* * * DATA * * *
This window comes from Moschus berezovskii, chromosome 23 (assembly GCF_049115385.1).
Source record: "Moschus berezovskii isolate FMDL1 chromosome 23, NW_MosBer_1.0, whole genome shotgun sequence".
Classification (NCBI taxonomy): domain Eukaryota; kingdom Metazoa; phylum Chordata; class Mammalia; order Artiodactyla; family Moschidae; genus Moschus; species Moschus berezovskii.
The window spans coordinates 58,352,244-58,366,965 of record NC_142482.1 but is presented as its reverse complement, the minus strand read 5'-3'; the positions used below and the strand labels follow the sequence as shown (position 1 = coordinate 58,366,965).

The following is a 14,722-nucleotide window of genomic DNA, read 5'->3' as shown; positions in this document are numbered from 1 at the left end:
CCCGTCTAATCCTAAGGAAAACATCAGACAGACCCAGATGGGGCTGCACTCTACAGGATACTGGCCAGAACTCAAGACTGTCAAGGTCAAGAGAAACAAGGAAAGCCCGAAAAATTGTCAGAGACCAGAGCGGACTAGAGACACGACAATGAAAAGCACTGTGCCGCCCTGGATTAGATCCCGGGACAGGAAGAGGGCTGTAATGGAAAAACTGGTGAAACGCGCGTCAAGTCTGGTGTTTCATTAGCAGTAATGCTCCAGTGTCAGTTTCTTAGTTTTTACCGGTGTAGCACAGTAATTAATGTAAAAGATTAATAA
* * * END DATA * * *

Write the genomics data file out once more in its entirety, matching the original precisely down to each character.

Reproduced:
This window comes from Moschus berezovskii, chromosome 23 (assembly GCF_049115385.1).
Source record: "Moschus berezovskii isolate FMDL1 chromosome 23, NW_MosBer_1.0, whole genome shotgun sequence".
Classification (NCBI taxonomy): domain Eukaryota; kingdom Metazoa; phylum Chordata; class Mammalia; order Artiodactyla; family Moschidae; genus Moschus; species Moschus berezovskii.
The window spans coordinates 58,352,244-58,366,965 of record NC_142482.1 but is presented as its reverse complement, the minus strand read 5'-3'; the positions used below and the strand labels follow the sequence as shown (position 1 = coordinate 58,366,965).

The following is a 14,722-nucleotide window of genomic DNA, read 5'->3' as shown; positions in this document are numbered from 1 at the left end:
CCCGTCTAATCCTAAGGAAAACATCAGACAGACCCAGATGGGGCTGCACTCTACAGGATACTGGCCAGAACTCAAGACTGTCAAGGTCAAGAGAAACAAGGAAAGCCCGAAAAATTGTCAGAGACCAGAGCGGACTAGAGACACGACAATGAAAAGCACTGTGCCGCCCTGGATTAGATCCCGGGACAGGAAGAGGGCTGTAATGGAAAAACTGGTGAAACGCGCGTCAAGTCTGGTGTTTCATTAGCAGTAATGCTCCAGTGTCAGTTTCTTAGTTTTTACCGGTGTAGCACAGTAATTAATGTAAAAGATTAATAA